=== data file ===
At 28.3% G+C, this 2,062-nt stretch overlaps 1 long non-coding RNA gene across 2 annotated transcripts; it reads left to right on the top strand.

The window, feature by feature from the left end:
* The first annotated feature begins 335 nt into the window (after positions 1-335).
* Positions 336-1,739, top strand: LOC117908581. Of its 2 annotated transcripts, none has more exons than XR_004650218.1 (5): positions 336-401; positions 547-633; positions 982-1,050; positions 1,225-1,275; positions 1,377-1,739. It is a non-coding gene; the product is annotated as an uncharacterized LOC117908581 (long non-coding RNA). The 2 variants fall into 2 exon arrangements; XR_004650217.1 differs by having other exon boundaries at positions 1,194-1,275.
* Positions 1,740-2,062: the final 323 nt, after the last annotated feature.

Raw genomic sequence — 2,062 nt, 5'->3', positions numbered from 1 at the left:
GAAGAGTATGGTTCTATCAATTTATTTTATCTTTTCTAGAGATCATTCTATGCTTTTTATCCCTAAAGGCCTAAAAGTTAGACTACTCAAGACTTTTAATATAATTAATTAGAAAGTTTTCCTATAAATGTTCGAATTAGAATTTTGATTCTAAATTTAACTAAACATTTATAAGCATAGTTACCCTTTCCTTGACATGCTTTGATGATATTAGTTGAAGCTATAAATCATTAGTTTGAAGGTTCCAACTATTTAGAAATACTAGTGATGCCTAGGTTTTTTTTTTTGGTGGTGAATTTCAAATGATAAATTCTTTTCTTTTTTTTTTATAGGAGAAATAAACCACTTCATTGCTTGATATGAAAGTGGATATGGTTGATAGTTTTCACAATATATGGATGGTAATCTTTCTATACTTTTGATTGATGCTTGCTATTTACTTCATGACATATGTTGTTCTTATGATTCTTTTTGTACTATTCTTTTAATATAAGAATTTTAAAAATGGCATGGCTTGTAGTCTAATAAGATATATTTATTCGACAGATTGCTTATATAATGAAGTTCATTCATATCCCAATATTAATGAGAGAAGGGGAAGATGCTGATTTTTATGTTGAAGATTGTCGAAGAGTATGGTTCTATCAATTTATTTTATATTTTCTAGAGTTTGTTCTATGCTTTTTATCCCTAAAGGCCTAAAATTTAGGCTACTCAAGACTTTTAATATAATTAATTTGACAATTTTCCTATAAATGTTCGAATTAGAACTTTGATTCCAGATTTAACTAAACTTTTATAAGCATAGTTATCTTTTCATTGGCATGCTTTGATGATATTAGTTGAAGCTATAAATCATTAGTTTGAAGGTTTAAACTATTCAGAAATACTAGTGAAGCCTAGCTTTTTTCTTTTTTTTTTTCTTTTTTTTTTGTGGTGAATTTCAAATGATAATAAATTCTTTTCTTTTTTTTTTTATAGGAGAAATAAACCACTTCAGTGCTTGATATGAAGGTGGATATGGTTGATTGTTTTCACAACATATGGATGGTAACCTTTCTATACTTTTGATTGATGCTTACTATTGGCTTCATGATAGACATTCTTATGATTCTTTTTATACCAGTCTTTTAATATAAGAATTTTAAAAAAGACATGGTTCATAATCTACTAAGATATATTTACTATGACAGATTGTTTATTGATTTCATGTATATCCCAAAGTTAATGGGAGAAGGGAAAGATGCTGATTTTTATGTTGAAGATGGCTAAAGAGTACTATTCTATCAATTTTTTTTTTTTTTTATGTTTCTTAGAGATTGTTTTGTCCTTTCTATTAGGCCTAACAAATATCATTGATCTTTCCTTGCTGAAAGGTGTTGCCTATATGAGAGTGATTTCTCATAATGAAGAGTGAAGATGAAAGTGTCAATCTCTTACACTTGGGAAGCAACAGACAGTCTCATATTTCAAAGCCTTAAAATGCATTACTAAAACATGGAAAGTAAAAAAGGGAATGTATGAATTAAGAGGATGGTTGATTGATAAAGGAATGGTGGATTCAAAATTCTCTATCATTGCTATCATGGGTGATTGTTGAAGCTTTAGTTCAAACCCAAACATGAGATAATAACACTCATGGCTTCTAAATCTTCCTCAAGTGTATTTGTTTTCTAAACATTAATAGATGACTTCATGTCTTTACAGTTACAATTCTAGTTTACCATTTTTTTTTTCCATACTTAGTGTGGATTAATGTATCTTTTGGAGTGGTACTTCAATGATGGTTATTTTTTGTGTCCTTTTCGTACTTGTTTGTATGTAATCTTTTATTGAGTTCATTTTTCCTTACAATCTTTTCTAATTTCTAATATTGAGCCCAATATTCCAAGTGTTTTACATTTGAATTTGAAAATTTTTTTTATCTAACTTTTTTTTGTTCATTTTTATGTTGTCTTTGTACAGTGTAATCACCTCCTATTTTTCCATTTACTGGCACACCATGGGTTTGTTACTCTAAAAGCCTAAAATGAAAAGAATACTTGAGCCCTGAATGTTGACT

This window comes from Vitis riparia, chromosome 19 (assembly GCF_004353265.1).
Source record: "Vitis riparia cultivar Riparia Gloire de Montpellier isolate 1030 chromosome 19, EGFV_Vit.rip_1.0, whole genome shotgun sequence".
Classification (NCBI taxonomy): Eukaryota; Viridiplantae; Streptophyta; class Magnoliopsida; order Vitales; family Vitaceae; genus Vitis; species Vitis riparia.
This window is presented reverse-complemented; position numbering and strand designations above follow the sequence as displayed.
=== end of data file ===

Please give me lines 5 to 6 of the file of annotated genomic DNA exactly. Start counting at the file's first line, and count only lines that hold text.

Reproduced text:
* Positions 1,740-2,062: the final 323 nt, after the last annotated feature.

Raw genomic sequence — 2,062 nt, 5'->3', positions numbered from 1 at the left: